Tuesday, August 01, 2006

'Oops, sorry' doesn't let Israel off the hook

Adam Shatz offers a well-reasoned and rigorous critique of Israel's "sorry" defense of the bombing of Qana. He appropriately makes reference to the April 1996 slaughter of more than 100 Lebanese civilians who had taken reference in the well-demarcated UN base of Qana.
The important point that would buttress Shatz's argument is that the 1996 shelling was not an accident or the result of errant rounds. A careful investigation by a qualified group of professional army officers found that the shelling was probably not an error. Artillery is reasonably precise weapon. The barrels of artillery pieces are barreled like a rifle and the strike of rounds--assuming the gunners are competent--displays a pattern or distribution that reveals with surprising accuracy the grid or map coordinates of the target. Thus, the officers who investigated the incident found that the target was within the UN base, which Israel was obliged to respect as an international installation. Of course, Israeli gunners did not take account of the fact that civilians were seeking safe harbor in the base, but the shelling of the base was almost certainly either intentional or in disregard for Israel's obligations. In other words, for all practical purposes intentional.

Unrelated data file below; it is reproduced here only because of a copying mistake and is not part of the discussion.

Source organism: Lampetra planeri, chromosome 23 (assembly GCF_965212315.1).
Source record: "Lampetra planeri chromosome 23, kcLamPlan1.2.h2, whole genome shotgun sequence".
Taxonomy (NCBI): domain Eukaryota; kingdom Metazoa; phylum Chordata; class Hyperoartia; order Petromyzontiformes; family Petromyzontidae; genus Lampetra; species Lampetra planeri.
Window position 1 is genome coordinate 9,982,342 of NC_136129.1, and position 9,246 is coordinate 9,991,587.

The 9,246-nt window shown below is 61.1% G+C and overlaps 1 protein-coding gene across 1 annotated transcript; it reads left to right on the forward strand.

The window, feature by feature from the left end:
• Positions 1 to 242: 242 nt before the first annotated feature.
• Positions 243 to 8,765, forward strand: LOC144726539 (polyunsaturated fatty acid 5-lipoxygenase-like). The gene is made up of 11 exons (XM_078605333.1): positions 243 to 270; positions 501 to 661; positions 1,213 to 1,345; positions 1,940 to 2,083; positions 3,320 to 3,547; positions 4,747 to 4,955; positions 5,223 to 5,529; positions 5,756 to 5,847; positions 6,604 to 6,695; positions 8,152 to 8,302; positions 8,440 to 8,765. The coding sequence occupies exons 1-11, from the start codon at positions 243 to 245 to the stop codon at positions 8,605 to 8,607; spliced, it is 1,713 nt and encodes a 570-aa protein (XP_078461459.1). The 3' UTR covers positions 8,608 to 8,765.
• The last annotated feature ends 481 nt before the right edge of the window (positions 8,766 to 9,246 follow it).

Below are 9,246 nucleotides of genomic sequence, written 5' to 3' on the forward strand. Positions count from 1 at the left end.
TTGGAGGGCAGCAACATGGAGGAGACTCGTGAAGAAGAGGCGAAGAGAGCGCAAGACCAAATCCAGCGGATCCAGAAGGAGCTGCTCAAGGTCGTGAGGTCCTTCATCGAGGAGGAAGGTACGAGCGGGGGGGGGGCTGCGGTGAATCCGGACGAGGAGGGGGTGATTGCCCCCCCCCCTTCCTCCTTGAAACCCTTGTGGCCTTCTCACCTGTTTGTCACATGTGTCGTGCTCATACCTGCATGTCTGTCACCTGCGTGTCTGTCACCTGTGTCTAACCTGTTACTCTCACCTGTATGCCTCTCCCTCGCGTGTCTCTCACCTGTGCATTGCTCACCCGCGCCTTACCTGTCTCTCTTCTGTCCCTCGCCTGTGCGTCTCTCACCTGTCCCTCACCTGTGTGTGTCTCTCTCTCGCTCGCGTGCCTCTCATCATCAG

The relevance of the Qana case for understanding the fatal bombing of the UN observer post in al-Khiam is obvious.

'Oops, sorry' doesn't let Israel off the hook - Los Angeles Times: "
When Israel targets densely populated areas in hopes of killing one or a handful of militants, knowing that it may end up killing dozens of civilians, it can hardly claim to be showing concern for humanitarian law or civilian life. And by asking that we judge it by its professed intentions, rather than by its actions, Israel is asking too much of us and far too little of itself. "

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